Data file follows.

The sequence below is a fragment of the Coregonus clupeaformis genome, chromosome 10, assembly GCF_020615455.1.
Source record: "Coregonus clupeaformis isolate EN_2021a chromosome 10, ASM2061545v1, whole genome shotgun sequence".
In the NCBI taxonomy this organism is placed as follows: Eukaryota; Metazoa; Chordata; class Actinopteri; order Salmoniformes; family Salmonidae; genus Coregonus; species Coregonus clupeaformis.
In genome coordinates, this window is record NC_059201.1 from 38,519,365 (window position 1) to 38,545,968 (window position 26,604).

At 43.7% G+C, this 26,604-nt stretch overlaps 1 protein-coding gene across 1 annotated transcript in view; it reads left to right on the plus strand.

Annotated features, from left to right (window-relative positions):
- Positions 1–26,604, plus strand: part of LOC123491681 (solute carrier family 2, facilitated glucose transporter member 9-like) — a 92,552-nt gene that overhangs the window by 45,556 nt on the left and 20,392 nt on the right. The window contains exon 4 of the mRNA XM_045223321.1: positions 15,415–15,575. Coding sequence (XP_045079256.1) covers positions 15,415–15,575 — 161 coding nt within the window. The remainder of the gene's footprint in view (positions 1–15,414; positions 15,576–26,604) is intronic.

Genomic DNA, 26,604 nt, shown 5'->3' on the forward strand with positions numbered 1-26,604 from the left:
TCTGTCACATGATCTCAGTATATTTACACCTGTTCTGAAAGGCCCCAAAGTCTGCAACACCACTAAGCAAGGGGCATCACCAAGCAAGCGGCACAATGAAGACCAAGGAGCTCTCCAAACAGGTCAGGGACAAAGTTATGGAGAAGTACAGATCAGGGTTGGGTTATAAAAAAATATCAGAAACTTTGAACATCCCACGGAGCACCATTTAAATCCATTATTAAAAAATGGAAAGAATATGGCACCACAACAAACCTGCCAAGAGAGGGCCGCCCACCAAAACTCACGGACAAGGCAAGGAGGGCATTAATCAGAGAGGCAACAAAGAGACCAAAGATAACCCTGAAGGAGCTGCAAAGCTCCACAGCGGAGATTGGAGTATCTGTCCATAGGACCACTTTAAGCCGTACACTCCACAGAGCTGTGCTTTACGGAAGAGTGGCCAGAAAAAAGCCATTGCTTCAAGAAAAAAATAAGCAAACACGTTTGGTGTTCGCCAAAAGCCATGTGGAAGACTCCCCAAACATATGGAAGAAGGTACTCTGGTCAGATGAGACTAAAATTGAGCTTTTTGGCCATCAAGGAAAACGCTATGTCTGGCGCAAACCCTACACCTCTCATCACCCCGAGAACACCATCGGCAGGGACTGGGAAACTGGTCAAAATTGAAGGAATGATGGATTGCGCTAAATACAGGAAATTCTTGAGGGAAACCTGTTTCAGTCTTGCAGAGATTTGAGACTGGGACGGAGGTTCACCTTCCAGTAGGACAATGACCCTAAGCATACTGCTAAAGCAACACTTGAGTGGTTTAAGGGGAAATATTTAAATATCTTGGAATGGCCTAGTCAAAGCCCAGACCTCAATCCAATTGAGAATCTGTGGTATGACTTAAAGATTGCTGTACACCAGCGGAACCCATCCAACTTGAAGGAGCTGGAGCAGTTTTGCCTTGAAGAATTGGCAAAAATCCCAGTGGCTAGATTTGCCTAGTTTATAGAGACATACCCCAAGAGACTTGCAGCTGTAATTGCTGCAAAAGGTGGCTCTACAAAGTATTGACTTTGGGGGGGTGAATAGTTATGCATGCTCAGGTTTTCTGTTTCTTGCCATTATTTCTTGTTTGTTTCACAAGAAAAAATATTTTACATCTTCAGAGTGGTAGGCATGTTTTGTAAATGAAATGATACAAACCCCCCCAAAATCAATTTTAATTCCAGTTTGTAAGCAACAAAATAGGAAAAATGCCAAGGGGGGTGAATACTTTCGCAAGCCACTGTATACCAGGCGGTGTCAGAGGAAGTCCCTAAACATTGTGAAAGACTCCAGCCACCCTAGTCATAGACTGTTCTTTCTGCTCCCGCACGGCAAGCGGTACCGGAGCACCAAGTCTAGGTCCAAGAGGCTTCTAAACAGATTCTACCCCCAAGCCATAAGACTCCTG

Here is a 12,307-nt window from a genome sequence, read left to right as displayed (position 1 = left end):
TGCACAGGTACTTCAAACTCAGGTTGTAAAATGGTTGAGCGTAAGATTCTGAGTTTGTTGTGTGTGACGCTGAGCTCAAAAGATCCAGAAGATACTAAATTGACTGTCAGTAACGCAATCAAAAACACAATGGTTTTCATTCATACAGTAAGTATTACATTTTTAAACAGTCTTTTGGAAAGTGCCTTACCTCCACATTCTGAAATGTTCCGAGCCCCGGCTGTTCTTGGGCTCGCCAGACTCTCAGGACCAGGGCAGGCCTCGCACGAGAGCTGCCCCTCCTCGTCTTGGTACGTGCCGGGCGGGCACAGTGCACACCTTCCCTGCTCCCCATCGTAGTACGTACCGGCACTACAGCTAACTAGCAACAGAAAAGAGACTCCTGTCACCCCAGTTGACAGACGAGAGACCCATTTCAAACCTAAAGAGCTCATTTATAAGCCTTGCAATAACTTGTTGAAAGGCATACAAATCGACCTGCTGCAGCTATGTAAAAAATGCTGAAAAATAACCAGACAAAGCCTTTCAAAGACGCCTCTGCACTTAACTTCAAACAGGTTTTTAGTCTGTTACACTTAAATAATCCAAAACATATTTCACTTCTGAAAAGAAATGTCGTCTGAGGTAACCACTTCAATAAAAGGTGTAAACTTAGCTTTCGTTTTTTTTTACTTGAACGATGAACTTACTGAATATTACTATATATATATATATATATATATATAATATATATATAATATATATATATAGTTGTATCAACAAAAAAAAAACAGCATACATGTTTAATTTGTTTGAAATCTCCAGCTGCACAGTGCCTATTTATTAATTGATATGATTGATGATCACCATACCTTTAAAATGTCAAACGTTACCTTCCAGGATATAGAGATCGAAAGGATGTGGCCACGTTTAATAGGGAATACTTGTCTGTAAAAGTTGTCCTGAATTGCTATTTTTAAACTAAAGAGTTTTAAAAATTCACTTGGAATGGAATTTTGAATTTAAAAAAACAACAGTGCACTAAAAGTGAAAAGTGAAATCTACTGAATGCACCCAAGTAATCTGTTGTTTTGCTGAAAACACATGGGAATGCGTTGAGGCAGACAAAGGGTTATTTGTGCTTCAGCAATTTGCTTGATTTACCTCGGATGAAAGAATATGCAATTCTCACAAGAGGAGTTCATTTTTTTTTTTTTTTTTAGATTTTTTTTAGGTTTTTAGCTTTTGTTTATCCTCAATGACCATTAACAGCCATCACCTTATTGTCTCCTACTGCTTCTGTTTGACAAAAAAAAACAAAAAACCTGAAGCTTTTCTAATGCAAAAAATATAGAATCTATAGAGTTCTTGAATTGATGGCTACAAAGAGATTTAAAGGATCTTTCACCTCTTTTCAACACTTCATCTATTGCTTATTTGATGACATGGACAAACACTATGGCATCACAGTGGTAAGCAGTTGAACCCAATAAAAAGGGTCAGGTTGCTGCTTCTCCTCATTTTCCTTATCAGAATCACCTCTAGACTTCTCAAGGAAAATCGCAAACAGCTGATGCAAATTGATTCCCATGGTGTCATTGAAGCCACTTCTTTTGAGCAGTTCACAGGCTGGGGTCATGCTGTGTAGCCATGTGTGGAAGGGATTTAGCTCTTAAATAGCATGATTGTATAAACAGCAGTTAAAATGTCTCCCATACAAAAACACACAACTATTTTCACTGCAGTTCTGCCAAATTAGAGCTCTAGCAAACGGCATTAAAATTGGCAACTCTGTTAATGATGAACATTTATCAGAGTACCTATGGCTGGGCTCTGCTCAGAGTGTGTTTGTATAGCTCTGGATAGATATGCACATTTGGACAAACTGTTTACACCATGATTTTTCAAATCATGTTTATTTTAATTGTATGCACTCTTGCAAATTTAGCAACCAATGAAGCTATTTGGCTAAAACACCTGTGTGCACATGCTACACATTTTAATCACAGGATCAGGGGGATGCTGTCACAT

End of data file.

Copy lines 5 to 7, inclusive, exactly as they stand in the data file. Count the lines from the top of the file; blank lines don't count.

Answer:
At 43.7% G+C, this 26,604-nt stretch overlaps 1 protein-coding gene across 1 annotated transcript in view; it reads left to right on the plus strand.

Annotated features, from left to right (window-relative positions):
- Positions 1–26,604, plus strand: part of LOC123491681 (solute carrier family 2, facilitated glucose transporter member 9-like) — a 92,552-nt gene that overhangs the window by 45,556 nt on the left and 20,392 nt on the right. The window contains exon 4 of the mRNA XM_045223321.1: positions 15,415–15,575. Coding sequence (XP_045079256.1) covers positions 15,415–15,575 — 161 coding nt within the window. The remainder of the gene's footprint in view (positions 1–15,414; positions 15,576–26,604) is intronic.